Arnold Kling  

The Great Depression as a Recalculation

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In an interview, Bruce Greenwald says,


Basically, in the Depression a huge sector of the economy that everyone had always regarded as central, died. And it dies for an almost virtuous reason.

That sector of course is agriculture.

Because productivity in agriculture had been growing faster than demand, we needed to shift resources out of agriculture. The Great Depression did this, rather painfully. I would add that the advent of the internal combustion engine greatly re-organized economic life. Because you could move agricultural produce and other goods around by truck, you did not need central cities surrounded by farms. The farms that used to surround big cities were now converted either to suburbs or wilderness.

How were people re-employed after the Great Depression? Greenwald says,


The reason why World War II got us out of the Depression, and the reason that Argentina suffered because it didn't participate, is that it is actually industrial policy that gets everybody off the farms.

...One of the great concerns at the end of WWII was that everyone thought we were going to go back to the Great Depression. In Argentina, of course, that happened. In the US and everyplace else, everyone was surprised and relieved. But the reason is that you've gotten everyone off the farms and into the cities. It was through both the war industries and in the army.

Greenwald goes on to say that the same thing is happening today in manufacturing--productivity has been growing faster than demand. This is a problem for the United States, but we have a fair amount of the restructuring behind us. Japan, China, and Germany are the most vulnerable economies right now.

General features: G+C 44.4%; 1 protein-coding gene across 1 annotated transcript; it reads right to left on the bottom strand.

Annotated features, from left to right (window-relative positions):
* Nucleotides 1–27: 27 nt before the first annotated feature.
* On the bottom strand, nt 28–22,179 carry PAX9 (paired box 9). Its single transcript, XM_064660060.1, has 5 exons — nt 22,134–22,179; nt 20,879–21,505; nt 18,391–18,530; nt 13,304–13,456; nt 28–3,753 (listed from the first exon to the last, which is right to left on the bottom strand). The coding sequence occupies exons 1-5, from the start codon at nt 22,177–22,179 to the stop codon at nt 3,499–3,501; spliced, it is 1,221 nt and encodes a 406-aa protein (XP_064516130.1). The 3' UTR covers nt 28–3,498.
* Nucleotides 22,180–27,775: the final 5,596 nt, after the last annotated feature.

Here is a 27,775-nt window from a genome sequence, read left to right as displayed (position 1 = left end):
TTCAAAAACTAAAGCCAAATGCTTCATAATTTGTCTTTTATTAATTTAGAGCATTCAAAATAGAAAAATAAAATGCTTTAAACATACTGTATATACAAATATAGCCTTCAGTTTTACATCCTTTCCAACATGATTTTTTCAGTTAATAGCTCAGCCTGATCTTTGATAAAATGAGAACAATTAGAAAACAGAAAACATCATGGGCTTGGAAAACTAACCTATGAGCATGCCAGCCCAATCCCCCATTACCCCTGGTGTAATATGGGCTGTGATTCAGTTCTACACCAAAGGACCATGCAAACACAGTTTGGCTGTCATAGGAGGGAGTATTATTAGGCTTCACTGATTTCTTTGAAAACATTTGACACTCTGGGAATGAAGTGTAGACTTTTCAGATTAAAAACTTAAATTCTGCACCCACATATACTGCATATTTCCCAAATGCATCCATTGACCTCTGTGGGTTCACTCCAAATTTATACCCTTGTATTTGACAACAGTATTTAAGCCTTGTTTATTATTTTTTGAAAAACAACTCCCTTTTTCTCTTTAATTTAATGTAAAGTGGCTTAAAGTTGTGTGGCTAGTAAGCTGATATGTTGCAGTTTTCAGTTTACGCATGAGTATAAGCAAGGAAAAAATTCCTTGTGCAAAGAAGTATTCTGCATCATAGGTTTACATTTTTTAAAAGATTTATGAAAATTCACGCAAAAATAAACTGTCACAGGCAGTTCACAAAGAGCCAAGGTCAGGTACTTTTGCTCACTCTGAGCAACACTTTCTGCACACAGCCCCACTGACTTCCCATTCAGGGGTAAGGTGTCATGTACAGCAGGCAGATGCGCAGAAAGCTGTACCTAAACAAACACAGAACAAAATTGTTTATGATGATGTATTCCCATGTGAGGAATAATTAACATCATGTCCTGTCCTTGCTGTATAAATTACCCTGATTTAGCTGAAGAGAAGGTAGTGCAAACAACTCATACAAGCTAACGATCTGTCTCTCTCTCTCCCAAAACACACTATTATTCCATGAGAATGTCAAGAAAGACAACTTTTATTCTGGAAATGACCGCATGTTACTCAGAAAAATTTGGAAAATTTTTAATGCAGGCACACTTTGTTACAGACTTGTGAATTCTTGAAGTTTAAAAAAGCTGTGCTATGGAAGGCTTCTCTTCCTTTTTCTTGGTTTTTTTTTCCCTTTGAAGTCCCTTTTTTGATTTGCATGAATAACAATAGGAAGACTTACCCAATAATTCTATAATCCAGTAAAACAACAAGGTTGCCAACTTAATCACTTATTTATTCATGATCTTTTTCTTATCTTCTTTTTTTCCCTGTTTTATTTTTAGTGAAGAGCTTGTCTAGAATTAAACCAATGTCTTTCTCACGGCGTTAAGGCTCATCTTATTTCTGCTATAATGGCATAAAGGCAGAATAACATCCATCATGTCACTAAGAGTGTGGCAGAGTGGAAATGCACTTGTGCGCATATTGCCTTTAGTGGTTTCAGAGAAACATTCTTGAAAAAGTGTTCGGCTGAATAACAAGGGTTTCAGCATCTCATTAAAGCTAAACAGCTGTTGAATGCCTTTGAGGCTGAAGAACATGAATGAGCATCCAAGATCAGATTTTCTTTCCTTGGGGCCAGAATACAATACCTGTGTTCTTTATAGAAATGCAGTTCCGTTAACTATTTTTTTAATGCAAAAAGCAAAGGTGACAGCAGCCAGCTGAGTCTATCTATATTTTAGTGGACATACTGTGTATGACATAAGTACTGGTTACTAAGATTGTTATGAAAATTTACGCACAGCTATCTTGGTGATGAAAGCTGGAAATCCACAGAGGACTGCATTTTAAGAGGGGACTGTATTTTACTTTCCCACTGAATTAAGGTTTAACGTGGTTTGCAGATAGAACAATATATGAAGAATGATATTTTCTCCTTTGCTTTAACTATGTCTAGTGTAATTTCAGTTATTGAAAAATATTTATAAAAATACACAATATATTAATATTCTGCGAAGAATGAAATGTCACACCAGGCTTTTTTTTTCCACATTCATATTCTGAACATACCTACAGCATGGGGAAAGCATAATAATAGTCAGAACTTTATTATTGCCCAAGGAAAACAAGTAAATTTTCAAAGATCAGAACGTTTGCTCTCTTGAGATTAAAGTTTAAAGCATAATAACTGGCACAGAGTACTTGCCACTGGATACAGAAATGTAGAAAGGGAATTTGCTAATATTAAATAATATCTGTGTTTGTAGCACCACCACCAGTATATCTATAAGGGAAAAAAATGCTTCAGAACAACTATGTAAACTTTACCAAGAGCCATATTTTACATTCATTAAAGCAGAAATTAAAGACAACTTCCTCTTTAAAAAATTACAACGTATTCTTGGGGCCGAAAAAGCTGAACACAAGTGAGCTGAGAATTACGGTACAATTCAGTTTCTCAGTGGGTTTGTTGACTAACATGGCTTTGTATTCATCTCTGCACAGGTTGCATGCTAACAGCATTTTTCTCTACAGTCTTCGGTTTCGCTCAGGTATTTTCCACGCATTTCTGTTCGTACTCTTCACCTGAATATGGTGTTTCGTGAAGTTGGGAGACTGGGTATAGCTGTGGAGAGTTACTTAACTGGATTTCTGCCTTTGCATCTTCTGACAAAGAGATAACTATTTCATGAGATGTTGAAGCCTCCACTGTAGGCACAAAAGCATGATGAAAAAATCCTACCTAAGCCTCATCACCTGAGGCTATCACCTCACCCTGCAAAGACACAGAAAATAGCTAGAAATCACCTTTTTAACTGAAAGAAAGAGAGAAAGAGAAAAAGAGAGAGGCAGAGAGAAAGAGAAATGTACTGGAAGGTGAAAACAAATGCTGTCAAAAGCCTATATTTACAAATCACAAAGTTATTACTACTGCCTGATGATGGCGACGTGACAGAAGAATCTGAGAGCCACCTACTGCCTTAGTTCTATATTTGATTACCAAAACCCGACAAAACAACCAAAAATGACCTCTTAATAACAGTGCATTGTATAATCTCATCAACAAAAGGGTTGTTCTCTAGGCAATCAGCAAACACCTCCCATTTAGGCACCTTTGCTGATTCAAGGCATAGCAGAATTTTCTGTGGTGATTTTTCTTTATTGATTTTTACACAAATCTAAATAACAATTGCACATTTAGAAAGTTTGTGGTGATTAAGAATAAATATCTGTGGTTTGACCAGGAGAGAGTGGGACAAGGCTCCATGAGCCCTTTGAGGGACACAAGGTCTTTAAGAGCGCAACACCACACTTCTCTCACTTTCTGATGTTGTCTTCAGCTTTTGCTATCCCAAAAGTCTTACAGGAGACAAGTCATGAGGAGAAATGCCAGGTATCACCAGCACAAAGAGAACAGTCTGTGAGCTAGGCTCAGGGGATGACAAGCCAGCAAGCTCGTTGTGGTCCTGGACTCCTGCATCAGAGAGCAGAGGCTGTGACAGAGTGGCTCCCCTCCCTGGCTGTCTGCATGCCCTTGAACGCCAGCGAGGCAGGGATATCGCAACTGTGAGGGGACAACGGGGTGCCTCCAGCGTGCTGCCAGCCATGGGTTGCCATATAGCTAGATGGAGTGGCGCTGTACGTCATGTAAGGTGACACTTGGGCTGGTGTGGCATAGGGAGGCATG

He sees these manufacturing countries as dependent on U.S. trade deficits.


The problem from the perspective of the US is that if we are importing 9% more of our GDP than we are exporting, it is very difficult to sustain full employment. You basically have to have a zero saving rate or a bubble in the internet or housing. But you have to have some substitute demand.

...The long-term solution is you have to get people out of manufacturing - and governments have to cooperate in this effort - and get them into industries like health care...

The services people have to buy are lots of health care, custodial services for old people, college education and graduate education, and housing. They are big lumpy expenditures, and the government has to help finance them.

i was with Greenwald until the last sentence. I do not see why a market economy cannot generate demand for those services. The transition would be easier if (a) we did not tell workers in declining industries to expect to get their jobs back and (b) we did not limit access to employment in education and health care through licensing, accreditation, unionization, etc.


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COMMENTS (8 to date)
JPIrving writes:

I dont know if I buy it. Why did unemployment jump after the Smoot-Hawley tariff rather than slowly rise as demand for farm labor slowly shifted in? It is not as though the tractor and pickup truck simply dropped from the sky onto every farm, it must have taken years and years for the disemploying effects of these technologies to be fully felt. I think the Higgs or Sowell explanations of the depression and subsequent recovery in '46 are more convincing.

Maybe there is a farming recalc effect but certainly the FED and Hoover/FDR have the leading roles?

David Pearson writes:

The data unfortunately do not support his hypothesis. Bianco Research has published data on the breakdown of job losses over the past five recessions. What it shows is that previous recessionary job losses were concentrated in goods-producing sectors: around 95% of job losses in the 70's and 80's recessions; and around 85% in the last two recessions.